Zhang Bangchang

Zhang Bangchang (Chinese: 張邦昌; Wade–Giles: Chang Pang-ch'ang; 1081 – 1 November 1127), was a puppet ruler of Da Chu and a prime minister of the Song dynasty.[1] He was executed by Emperor Gaozong of Song after he surrendered.[2]

Zhang Bangchang
ZhangBangchang.jpg
Zhang's submission to the Jurchens.
Ruler of Da Chu
Reign1127
Born1081
Died1 November 1127 (aged 45–46)

Early lifeEdit

Before he became a puppet ruler, he was a prime minister serving the Song dynasty.[1]

ReignEdit

Formation of Da ChuEdit

The Jin leadership had not expected or desired the fall of the Song dynasty. Their intention was to weaken the Song in order to demand more tribute, and they were unprepared for the magnitude of their victory.[3] The Jurchens were preoccupied with strengthening their rule over the areas once controlled by Liao. Instead of continuing their invasion of the Song, an empire with a military that outnumbered their own, they adopted the strategy of "using Chinese to control the Chinese".[4]

EnthronementEdit

The Jin hoped a proxy state would be capable of administering Northern China and collecting the annual indemnity without requiring Jurchen interventions to quell Anti-Jin uprisings.[3] Instead of directly annexing the conquered Song territories,[5] the Jin dynasty formed the buffer state of Chu in 1127.[4] Zhang, a former prime minister of the Song Dynasty, was installed as emperor of the new dynasty.[1][6] He refused to wear the formal clothing of the emperor outside of his encounters with Jin officials.[7] The offer of enthronement was too attractive for Zhang to resist, but he had reservations about his new role.[4] Jiankang, modern Nanjing, became the capital of Chu.[2] The support of Empress Dowager Yuanyou, who was dismissed as Empress by her former spouse Emperor Zhezong, was enlisted to bolster the legitimacy of the puppet government.[1][6][8]

Unfortunately, Da Chu did not deter the resistance in Northern China, but the insurgents were motivated by their anger towards the Jurchens' looting rather than by a sense of loyalty towards the inept Song court. A number of Song commanders, stationed in towns scattered across northern China, retained their allegiance to the Song, and armed volunteers organized militias opposed to the Jurchen military presence. The insurgency hampered the ability of the Jin to exert control over the north.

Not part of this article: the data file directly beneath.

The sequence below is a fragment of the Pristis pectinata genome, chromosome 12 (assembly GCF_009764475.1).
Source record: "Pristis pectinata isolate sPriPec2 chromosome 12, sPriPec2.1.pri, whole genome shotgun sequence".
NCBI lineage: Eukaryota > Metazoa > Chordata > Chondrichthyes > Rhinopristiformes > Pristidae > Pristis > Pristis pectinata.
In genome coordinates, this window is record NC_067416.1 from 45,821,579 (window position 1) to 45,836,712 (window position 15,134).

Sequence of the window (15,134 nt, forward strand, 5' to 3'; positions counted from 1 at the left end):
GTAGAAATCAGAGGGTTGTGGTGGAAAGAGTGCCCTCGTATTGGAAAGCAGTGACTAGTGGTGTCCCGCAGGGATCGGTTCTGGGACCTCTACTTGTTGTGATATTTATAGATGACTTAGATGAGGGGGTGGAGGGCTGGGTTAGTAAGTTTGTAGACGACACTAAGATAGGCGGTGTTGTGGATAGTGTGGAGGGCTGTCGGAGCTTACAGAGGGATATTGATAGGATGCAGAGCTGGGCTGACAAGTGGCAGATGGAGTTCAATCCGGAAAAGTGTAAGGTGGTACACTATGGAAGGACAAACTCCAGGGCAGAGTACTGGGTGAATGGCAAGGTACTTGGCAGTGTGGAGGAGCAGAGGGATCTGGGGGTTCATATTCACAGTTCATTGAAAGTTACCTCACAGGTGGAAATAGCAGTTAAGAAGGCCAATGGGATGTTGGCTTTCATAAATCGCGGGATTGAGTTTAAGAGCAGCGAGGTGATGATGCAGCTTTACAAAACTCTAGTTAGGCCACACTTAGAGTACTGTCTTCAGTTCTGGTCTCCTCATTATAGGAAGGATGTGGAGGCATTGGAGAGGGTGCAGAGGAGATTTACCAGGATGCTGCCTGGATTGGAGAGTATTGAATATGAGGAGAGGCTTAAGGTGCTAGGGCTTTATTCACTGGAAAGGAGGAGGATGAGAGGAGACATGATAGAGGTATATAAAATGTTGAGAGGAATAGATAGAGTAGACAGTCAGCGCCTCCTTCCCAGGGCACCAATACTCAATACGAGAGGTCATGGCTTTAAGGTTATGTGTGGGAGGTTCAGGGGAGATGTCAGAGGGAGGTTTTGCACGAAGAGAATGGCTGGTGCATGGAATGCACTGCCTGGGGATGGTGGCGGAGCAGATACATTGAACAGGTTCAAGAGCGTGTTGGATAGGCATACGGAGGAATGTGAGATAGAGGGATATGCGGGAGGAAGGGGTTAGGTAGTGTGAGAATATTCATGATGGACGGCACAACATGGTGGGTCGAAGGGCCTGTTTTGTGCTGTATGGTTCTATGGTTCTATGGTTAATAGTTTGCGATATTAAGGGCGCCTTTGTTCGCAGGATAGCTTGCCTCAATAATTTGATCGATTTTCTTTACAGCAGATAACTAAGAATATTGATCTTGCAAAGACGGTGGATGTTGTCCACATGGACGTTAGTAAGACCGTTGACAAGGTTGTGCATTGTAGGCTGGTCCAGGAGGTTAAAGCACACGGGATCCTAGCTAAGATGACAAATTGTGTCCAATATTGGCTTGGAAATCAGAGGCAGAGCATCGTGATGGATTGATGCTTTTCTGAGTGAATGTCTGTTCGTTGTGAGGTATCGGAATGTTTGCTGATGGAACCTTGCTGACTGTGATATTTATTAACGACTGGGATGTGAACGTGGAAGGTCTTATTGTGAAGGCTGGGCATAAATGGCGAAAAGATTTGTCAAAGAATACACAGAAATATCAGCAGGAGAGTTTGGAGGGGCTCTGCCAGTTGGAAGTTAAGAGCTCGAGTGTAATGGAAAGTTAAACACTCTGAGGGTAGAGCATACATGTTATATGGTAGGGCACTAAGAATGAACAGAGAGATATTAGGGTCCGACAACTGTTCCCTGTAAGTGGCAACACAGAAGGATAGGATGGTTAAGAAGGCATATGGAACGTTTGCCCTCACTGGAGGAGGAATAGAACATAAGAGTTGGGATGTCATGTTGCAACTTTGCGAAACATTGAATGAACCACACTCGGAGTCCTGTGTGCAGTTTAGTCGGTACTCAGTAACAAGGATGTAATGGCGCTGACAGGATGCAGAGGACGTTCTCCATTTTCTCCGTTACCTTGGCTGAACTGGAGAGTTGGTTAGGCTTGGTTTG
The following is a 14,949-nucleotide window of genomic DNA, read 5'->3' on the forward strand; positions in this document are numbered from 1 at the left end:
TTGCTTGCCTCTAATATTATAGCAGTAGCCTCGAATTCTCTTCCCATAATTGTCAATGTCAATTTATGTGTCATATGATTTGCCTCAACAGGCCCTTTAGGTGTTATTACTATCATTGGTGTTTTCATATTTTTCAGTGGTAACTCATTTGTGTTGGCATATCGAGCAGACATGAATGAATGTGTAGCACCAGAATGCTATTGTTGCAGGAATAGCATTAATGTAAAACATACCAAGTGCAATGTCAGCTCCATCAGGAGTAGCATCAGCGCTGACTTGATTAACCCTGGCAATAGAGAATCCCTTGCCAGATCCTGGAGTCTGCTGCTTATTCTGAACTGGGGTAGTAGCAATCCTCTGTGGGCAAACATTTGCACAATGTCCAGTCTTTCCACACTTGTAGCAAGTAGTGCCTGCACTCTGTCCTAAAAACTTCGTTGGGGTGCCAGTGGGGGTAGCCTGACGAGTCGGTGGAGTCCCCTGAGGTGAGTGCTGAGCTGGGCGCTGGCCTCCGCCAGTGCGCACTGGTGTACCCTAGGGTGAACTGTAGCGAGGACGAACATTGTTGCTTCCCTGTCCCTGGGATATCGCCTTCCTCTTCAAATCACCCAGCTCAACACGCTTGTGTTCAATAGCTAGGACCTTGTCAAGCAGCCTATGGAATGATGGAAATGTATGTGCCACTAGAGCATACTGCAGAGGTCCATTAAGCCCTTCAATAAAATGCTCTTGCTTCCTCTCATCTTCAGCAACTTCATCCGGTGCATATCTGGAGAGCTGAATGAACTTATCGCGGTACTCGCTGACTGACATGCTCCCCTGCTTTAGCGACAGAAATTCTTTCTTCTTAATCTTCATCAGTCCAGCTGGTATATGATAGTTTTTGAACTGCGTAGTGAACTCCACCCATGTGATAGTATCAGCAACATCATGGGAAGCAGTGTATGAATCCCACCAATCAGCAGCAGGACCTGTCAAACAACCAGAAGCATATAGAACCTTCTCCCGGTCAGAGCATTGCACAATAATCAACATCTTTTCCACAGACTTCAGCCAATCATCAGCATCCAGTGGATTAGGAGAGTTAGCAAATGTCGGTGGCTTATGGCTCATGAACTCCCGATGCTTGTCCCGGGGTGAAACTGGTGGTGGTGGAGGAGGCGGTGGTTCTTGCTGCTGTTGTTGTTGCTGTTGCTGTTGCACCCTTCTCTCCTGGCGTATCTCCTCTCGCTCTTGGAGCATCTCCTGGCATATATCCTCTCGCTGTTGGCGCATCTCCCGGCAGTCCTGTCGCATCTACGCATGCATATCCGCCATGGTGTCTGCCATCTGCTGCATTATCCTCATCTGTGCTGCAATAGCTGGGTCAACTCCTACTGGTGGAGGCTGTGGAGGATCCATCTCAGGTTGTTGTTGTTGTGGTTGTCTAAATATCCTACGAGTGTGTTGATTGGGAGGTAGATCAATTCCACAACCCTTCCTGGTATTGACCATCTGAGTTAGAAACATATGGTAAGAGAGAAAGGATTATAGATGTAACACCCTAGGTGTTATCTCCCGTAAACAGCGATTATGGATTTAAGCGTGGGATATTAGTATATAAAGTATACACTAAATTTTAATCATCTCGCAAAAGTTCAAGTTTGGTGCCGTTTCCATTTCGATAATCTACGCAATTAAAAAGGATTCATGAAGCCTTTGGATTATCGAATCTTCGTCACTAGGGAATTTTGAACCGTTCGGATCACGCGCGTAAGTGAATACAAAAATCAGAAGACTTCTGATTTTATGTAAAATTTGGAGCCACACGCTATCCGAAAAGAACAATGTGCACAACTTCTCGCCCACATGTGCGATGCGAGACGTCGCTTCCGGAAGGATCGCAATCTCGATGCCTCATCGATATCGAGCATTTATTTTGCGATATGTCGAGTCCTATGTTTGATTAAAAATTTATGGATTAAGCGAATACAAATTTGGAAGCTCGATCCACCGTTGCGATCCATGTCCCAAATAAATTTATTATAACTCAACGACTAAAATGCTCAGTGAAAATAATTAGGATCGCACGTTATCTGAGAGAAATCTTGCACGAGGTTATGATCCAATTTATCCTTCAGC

Downfall and DeathEdit

The Da Chu was abolished when Zhang and Empress Dowager Yuanyou agreed to recognize Emperor Gaozong as the new ruler of the revived Southern Song.[1] Zhang submitted to Gaozong,[9] but was sentenced to death by being coerced into suicide on November 1, 1127.[2] Gaozong ordered the execution under pressure from Li Gang, his chief councilor, who opposed diplomatic reconciliation with the Jin and wanted Zhang executed for collaborating with the Jurchen government.[9]

LegacyEdit

The elimination of Zhang and the Chu buffer state infringed on the treaty that the Jin and Song had negotiated. The Jin then recommenced their war with the Song.[9] The invasion was hampered by the ongoing insurgency by Song loyalists in Northern China.[2]

ReferencesEdit

  1. ^ a b c d e Tao 2009, p. 647.
  2. ^ a b c d Franke 1994, p. 230.
  3. ^ a b Lorge 2005, p. 54.
  4. ^ a b c Tao 2009, p. 646.
  5. ^ Franke 1994, p. 229.
  6. ^ a b Franke 1994, pp. 229–230.
  7. ^ Tao 2009, pp. 646–647.
  8. ^ Lily Xiao Hong Lee, Sue Wiles: Biographical Dictionary of Chinese Women, Volume II: Tang Through Ming 618 - 1644
  9. ^ a b c Tao 2009, p. 649.

BibliographyEdit

  • Franke, Herbert (1994). "The Chin dynasty". In Denis Twitchett; John King Fairbank (eds.). The Cambridge History of China: Volume 6, Alien Regimes and Border States, 710–1368. Cambridge University Press. pp. 215–320. ISBN 978-0-521-24331-5.
  • Lorge, Peter (2005). War, Politics and Society in Early Modern China, 900–1795. Routledge. ISBN 978-0-203-96929-8.
  • Tao, Jing-Shen (2009). "The Move to the South and the Reign of Kao-tsung". In Paul Jakov Smith; Denis C. Twitchett (eds.). The Cambridge History of China: Volume 5, The Sung Dynasty and Its Precursors, 907-1279. Cambridge University Press. pp. 556–643. ISBN 978-0-521-81248-1.